James 1:26, 3:5–8
If anyone thinks he is religious and does not bridle his tongue but deceives his heart, this person’s religion is worthless. [...] So also the tongue is a small member, yet it boasts of great things.
How great a forest is set ablaze by such a small fire!
And the tongue is a fire, a world of unrighteousness. The tongue is set among our members, staining the whole body, setting on fire the entire course of life, and set on fire by hell. For every kind of beast and bird, of reptile and sea creature, can be tamed and has been tamed by mankind,
but no human being can tame the tongue. It is a restless evil, full of deadly poison.
SILENT MEDITATION or MUSICAL MEDITATION: (listen to this meditation from Psalm 120)
John 17:6, 11b [ESV]
I have manifested your name to the people whom you gave me out of the world. Yours they were, and you gave them to me, and they have kept your word. [...] Holy Father, keep them in your name, which you have given me, that they may be one, even as we are one.
SING: Gloria Patri
Glory be to the Father
And to the Son and to the Holy Ghost
As it was in the beginning
Is now and ever shall be world without end
Read" Psalm 2
2nd Reading: Acts 4:23-31
Psalm 2 begins with a question: “why do the nations rage and plot against the Lord’s anointed?” It is a reminder that the two characters found in Psalm 1 (the righteous and the wicked continue to be found in later chapters.) The psalms are not merely personal reflection of a mind set on God. Rather, they are found against the backdrop of human conflict. Often the setting is one in which the psalmist feels like they are being oppressed by their enemies. Rather than ignore this, or stuff those feels in the sock drawer, the psalms assume this setting and show us how to pray to God from that position.
The key point in this psalm is that God is aligned with his people. This means that following God will bring a measure of opposition. But it also means that the opposition that comes because of our commitment to following Jesus is an opposition that he can deal with. After all, God is not intimidated by human enemies. Jesus has been seated at the right hand of God and has been given all rule and authority. Currently, that rule is contested, but one day the absolute power of God will be fully revealed. Until then, Jesus is working through all events for the purpose of establishing and building up his church.
When the early church first began to face opposition from the religious authorities, they gathered together and prayed Psalm 2. (See Acts 4:25-26.) They made the direct connection that Jesus is the Christ, the “anointed one” referenced in verse 2. He is also the “son” who has received the nations as an inheritance (v.8), and before whom all the nations will be broken (v.9.) They will tremble and serve him (v.11.) When we face opposition for our faith, we are reminded that Jesus has all rule and authority and he is able to deal with our problems. We can join the early church in praying for boldness, knowing that “greater is he who is in us, than he who is in the world.” (I John 4:4)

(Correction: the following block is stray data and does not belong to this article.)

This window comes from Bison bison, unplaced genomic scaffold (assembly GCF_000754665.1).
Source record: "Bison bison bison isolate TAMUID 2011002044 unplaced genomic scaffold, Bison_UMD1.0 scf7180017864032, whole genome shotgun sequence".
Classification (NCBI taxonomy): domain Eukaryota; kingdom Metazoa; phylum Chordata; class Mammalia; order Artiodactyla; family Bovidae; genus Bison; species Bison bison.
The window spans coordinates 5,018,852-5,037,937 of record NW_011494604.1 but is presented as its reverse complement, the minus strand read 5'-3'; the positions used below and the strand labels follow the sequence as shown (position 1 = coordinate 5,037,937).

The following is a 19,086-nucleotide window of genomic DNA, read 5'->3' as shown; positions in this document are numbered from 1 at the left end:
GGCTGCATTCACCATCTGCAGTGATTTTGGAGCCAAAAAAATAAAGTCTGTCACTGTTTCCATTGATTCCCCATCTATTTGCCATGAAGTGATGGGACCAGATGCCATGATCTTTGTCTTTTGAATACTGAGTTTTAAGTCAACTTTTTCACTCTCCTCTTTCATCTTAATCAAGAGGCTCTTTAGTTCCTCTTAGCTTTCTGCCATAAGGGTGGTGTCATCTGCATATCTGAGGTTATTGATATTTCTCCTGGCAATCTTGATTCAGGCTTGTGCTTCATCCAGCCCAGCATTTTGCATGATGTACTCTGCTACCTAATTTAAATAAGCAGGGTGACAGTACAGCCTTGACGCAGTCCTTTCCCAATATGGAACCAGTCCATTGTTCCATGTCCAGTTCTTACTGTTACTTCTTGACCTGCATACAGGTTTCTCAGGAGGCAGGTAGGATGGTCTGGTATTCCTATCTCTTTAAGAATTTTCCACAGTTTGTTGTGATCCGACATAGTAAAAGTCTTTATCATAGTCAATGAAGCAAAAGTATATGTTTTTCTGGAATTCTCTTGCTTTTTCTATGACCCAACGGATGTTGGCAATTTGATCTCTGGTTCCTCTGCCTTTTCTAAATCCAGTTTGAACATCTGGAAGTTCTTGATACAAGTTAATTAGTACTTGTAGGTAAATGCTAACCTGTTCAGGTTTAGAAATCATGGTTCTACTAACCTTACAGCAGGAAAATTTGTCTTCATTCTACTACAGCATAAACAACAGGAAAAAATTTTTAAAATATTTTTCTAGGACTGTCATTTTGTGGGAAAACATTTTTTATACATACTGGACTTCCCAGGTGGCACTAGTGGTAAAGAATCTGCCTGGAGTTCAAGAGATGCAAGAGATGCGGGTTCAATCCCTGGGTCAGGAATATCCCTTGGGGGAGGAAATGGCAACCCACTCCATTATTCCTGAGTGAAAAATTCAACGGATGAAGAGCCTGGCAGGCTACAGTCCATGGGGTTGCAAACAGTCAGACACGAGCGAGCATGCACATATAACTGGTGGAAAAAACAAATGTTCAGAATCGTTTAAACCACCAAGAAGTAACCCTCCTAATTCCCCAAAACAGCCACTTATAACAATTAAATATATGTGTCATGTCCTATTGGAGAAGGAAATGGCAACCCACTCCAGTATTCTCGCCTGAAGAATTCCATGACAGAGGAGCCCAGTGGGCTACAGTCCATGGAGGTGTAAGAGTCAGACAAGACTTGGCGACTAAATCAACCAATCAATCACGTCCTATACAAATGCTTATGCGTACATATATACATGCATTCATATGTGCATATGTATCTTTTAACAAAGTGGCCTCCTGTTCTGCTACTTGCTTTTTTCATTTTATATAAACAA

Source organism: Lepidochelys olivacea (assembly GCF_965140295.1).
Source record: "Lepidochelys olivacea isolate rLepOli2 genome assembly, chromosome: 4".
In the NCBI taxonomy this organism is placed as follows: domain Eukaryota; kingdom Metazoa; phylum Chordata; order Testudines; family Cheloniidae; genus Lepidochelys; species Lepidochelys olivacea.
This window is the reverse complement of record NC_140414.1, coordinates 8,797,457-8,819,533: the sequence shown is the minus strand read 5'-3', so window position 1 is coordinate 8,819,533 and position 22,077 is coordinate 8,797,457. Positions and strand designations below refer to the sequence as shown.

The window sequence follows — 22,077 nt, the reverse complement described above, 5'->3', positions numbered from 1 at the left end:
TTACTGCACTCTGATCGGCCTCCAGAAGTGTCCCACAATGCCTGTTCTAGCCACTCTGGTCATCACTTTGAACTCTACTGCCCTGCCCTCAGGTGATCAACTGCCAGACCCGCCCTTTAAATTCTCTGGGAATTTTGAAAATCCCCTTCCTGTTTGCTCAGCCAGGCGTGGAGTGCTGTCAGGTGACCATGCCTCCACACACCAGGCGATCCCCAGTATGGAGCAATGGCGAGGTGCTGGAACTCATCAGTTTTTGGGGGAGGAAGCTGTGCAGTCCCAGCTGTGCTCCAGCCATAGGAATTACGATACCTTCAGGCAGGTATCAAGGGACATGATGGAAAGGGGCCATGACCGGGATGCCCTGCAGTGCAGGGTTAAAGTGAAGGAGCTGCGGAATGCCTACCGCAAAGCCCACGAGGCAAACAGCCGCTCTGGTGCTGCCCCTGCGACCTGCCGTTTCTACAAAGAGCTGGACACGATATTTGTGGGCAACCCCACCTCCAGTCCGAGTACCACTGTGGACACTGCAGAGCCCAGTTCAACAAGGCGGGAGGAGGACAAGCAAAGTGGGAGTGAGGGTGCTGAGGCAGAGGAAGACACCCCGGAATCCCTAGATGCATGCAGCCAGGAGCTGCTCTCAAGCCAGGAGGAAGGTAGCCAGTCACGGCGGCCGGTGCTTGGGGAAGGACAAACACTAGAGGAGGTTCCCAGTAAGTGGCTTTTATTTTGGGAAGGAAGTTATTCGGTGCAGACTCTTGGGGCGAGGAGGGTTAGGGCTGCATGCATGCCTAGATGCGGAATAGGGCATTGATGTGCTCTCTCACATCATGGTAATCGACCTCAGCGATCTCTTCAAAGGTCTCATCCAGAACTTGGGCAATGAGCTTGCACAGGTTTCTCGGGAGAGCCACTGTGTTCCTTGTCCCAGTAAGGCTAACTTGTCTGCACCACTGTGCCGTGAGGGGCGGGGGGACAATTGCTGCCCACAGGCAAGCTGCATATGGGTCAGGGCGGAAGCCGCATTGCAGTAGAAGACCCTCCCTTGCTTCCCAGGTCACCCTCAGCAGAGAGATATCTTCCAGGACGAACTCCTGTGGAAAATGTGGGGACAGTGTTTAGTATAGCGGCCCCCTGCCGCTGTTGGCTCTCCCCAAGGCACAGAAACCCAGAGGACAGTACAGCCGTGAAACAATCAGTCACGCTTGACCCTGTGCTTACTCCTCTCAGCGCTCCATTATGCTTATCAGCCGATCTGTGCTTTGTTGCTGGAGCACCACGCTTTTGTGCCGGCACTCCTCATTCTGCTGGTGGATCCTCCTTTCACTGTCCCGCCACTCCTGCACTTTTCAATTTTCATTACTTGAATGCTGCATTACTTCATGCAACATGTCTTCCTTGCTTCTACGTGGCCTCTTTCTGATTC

SING | Psalm 120
READ | Psalm 120
Spend time understanding and memorizing the outline of Psalm 120, taking special note of the flow or transition points. If you are in a group, discuss the main themes and emphasis together.
Our Father in heaven,
hallowed be your Name,
your kingdom come,
your will be done,
on earth as it is in heaven.
Give us today our daily bread.
And forgive us our debts,
as we also have forgiven our debtors
And lead us not into temptation,
but deliver us from evil.
For yours is the kingdom and the power and the glory forever,
As you go into your calling and vocation, take special care to observe the ways you are tempted to join in words of war from those you live with.
 This is central to the covenant promise first made to Abraham in Gen 12 & 15. “I will be your God, and you will be my people… I will bless those who bless your and curse those who curse you.” Jesus also repeatedly warned his followers that the opposition he faced would be felt by his followers. “I chose you out of the world, therefore the world hates you (John 15:19.)”
 It can be a little confusing when we read that the son was “begotten today.” Does that mean that the eternal son of God was a created being? Well, further examination shows that cannot be the meaning of the passage. The context is one in which a king is given power and authority. It would make no sense, in the original context, for the anointed king of Israel to be addressed by God on the day of his birth. Rather, this refers to the day of receiving power. The phrase “son of God” can be applied to human kings in the Bible, but finds its ultimate significance in Jesus. He is the eternal son of God who became the head of all people, and was given all power and authority (Matt 28:18-20) after his ascension into heaven.
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City Reformed Presbyterian Church
The 90 Days project is a collaborative effort of many church leaders. Matt Koerber and Daniel Snoke have taken lead roles, with others helping to write daily devotionals.